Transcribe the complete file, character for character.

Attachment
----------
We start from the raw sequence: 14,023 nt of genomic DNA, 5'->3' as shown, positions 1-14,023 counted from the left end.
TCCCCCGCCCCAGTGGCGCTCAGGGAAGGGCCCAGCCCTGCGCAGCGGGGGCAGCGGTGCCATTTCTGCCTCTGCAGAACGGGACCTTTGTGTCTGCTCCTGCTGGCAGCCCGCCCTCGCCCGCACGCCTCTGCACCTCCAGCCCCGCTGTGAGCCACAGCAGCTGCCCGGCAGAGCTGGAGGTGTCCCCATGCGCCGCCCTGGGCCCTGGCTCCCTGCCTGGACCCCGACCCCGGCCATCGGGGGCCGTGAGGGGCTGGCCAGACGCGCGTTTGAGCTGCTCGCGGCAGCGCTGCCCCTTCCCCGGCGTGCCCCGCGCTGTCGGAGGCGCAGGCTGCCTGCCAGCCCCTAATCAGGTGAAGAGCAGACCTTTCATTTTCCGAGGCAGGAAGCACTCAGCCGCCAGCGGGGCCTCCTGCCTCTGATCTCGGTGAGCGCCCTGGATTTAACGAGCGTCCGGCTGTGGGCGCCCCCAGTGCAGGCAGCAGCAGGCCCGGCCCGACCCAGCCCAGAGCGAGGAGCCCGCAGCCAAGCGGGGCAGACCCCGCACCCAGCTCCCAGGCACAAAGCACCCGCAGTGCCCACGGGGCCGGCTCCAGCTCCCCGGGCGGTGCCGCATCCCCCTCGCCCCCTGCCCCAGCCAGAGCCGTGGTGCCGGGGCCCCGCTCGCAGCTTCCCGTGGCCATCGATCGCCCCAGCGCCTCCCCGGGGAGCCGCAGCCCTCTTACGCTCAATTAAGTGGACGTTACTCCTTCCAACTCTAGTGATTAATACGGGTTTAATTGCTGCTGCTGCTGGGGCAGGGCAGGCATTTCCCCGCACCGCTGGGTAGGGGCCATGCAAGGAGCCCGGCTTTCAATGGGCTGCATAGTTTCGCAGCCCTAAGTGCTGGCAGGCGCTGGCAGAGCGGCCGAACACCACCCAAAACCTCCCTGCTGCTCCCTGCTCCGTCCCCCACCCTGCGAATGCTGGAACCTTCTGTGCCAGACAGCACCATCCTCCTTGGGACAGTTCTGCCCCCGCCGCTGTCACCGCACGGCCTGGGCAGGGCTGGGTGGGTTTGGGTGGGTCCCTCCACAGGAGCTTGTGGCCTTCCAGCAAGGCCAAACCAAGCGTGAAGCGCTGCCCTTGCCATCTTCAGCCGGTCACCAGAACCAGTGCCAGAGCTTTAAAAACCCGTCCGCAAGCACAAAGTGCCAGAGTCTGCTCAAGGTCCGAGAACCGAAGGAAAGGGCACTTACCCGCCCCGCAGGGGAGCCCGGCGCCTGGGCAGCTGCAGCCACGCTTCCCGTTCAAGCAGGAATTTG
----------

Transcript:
We start from the raw sequence: 14,023 nt of genomic DNA, 5'->3' as shown, positions 1-14,023 counted from the left end.
TCCCCCGCCCCAGTGGCGCTCAGGGAAGGGCCCAGCCCTGCGCAGCGGGGGCAGCGGTGCCATTTCTGCCTCTGCAGAACGGGACCTTTGTGTCTGCTCCTGCTGGCAGCCCGCCCTCGCCCGCACGCCTCTGCACCTCCAGCCCCGCTGTGAGCCACAGCAGCTGCCCGGCAGAGCTGGAGGTGTCCCCATGCGCCGCCCTGGGCCCTGGCTCCCTGCCTGGACCCCGACCCCGGCCATCGGGGGCCGTGAGGGGCTGGCCAGACGCGCGTTTGAGCTGCTCGCGGCAGCGCTGCCCCTTCCCCGGCGTGCCCCGCGCTGTCGGAGGCGCAGGCTGCCTGCCAGCCCCTAATCAGGTGAAGAGCAGACCTTTCATTTTCCGAGGCAGGAAGCACTCAGCCGCCAGCGGGGCCTCCTGCCTCTGATCTCGGTGAGCGCCCTGGATTTAACGAGCGTCCGGCTGTGGGCGCCCCCAGTGCAGGCAGCAGCAGGCCCGGCCCGACCCAGCCCAGAGCGAGGAGCCCGCAGCCAAGCGGGGCAGACCCCGCACCCAGCTCCCAGGCACAAAGCACCCGCAGTGCCCACGGGGCCGGCTCCAGCTCCCCGGGCGGTGCCGCATCCCCCTCGCCCCCTGCCCCAGCCAGAGCCGTGGTGCCGGGGCCCCGCTCGCAGCTTCCCGTGGCCATCGATCGCCCCAGCGCCTCCCCGGGGAGCCGCAGCCCTCTTACGCTCAATTAAGTGGACGTTACTCCTTCCAACTCTAGTGATTAATACGGGTTTAATTGCTGCTGCTGCTGGGGCAGGGCAGGCATTTCCCCGCACCGCTGGGTAGGGGCCATGCAAGGAGCCCGGCTTTCAATGGGCTGCATAGTTTCGCAGCCCTAAGTGCTGGCAGGCGCTGGCAGAGCGGCCGAACACCACCCAAAACCTCCCTGCTGCTCCCTGCTCCGTCCCCCACCCTGCGAATGCTGGAACCTTCTGTGCCAGACAGCACCATCCTCCTTGGGACAGTTCTGCCCCCGCCGCTGTCACCGCACGGCCTGGGCAGGGCTGGGTGGGTTTGGGTGGGTCCCTCCACAGGAGCTTGTGGCCTTCCAGCAAGGCCAAACCAAGCGTGAAGCGCTGCCCTTGCCATCTTCAGCCGGTCACCAGAACCAGTGCCAGAGCTTTAAAAACCCGTCCGCAAGCACAAAGTGCCAGAGTCTGCTCAAGGTCCGAGAACCGAAGGAAAGGGCACTTACCCGCCCCGCAGGGGAGCCCGGCGCCTGGGCAGCTGCAGCCACGCTTCCCGTTCAAGCAGGAATTTG